© 0.4 2019

USEFUL SCIENCE

people are

like vitamins

people are like vitamins:
if they're not supplementing your

life, they're not good for you

When it comes to taking care of ourselves, we know that eating well, moving our bodies, and zenning out are great ways to maintain a healthy lifestyle. However, not many of us consider how the company we keep might play a role in this health equation.

If a certain vitamin or drug supplement was making you sick, you wouldn't continue to take it, right? Duh. But when it comes to who we spend our time with, we are less objective about how certain people might be detrimental to our mental and physical health.

On the positive side, relationships are vital: they are one of the most important buffers we have when it comes to maintaining a healthy mind. In fact, a longitudinal study published in 2014 found that people in neighborhoods with higher levels of social cohesion (tight-knit communities) experienced lower rates of mental health problems than those in neighborhoods with lower cohesion, regardless of socioeconomic factors. Moreover, other studies have reported the prevalence of mental health problems, such as major depression, schizophrenia, and bipolar disorder, to be higher among the homeless population in comparison to the general population. 

So, positive relationships can literally be life-saving. But, what about the ones you feel constantly drain you or send you on a tumultuous emotional rollercoaster?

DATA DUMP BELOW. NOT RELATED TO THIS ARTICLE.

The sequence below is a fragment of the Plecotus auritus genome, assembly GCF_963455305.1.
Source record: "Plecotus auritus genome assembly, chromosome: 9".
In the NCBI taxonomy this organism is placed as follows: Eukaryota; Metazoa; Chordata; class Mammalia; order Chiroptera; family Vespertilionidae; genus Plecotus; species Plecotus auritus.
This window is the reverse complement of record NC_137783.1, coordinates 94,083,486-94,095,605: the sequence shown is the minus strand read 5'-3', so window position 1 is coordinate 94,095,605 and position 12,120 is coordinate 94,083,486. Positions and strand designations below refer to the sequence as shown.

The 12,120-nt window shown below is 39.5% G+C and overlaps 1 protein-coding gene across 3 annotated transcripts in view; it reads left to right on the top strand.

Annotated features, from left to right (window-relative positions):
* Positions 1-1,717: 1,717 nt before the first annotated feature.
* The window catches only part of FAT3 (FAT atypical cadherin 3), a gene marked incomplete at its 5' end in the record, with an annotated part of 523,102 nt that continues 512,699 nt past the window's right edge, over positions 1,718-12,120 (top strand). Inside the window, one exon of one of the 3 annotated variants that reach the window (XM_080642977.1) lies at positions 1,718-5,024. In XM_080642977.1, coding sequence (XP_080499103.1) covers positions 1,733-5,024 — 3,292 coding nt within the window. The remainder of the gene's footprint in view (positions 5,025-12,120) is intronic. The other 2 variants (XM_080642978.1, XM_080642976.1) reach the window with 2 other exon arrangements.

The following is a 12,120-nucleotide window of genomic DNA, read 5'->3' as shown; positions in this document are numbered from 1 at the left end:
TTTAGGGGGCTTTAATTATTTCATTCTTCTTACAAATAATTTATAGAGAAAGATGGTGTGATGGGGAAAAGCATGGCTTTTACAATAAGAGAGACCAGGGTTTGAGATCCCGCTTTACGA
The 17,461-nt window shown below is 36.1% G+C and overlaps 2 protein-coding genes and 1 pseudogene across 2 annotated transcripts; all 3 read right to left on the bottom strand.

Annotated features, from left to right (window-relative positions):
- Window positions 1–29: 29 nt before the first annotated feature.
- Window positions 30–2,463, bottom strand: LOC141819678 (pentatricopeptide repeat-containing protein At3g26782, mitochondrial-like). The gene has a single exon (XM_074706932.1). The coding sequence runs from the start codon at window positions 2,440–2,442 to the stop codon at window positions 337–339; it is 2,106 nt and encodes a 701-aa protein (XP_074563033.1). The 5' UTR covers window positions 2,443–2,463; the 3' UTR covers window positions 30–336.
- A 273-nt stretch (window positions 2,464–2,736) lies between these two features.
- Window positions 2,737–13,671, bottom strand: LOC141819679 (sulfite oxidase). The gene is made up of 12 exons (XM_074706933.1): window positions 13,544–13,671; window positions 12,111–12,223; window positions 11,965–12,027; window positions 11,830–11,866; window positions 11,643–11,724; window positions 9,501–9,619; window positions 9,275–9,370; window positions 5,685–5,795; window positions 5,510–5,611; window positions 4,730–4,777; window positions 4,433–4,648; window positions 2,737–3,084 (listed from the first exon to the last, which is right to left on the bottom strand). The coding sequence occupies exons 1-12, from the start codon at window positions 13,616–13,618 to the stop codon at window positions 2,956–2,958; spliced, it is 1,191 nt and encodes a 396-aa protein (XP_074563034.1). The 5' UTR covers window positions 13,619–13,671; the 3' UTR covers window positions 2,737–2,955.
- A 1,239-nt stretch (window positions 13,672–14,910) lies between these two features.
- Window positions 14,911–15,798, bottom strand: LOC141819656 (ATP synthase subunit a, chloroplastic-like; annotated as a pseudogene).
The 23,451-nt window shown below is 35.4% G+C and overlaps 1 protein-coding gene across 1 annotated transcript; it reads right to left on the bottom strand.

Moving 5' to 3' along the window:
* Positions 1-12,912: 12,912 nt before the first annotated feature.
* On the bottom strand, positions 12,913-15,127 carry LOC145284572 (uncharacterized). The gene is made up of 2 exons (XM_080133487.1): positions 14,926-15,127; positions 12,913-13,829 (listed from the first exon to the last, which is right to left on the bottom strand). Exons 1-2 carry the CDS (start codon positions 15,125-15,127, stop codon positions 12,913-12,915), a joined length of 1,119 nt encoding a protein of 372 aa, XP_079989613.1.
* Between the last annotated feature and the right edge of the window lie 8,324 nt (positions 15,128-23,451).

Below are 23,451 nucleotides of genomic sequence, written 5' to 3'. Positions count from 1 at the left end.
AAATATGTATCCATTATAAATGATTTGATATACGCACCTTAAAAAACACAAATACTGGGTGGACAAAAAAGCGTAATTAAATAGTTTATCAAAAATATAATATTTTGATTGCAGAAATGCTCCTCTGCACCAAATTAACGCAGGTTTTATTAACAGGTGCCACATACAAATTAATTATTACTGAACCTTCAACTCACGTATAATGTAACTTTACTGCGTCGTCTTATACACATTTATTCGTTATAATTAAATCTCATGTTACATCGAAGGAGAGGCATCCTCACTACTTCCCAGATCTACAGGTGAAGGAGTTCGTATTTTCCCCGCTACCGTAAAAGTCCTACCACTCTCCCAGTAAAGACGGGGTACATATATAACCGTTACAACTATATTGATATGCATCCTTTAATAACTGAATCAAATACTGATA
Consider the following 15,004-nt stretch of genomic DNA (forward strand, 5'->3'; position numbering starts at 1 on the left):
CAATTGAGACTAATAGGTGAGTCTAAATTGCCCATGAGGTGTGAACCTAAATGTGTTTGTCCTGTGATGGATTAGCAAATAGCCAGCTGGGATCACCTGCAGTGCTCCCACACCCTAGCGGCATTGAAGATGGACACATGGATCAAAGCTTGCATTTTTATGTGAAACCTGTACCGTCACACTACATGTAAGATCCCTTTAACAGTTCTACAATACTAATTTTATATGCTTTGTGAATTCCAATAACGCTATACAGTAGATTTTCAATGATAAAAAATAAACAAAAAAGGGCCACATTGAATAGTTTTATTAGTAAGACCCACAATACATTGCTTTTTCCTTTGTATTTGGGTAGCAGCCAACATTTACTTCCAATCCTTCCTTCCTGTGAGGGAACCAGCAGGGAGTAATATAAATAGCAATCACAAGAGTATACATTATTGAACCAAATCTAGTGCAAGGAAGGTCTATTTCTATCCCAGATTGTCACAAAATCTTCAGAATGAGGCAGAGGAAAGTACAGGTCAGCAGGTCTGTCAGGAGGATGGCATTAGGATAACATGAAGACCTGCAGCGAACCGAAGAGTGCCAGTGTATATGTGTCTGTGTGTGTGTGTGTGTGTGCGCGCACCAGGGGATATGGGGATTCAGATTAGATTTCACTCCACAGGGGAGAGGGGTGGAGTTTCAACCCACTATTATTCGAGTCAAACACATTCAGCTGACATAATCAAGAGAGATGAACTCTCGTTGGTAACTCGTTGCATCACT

It's worth thinking about the time and energy devoted to relationships --  whether they be with friends, family, or romantic partners. Going with the metaphor that if individual people are like vitamins, relationships are then like financial investments...and if you weren't getting a good return on a stock consistently, you would likely cash it out and cut your losses. Would you think to do the same with someone you've been sleeping with or an extremely negative friend you've known forever? It's definitely a harder situation to be objective about. 

However, the impact of your relationships are worth thinking about. You might find that if you consistently surround yourself with positive people and positive energy, you'll feel better -- and reap health benefits the same way you would if you stuck to a routine workout, a diet plan, or daily meditation practice. Like they say, your vibe attracts your tribe. And ultimately, your tribe (and you) will also determine your well-being.

Key Concepts

Relationships, Social Cohesion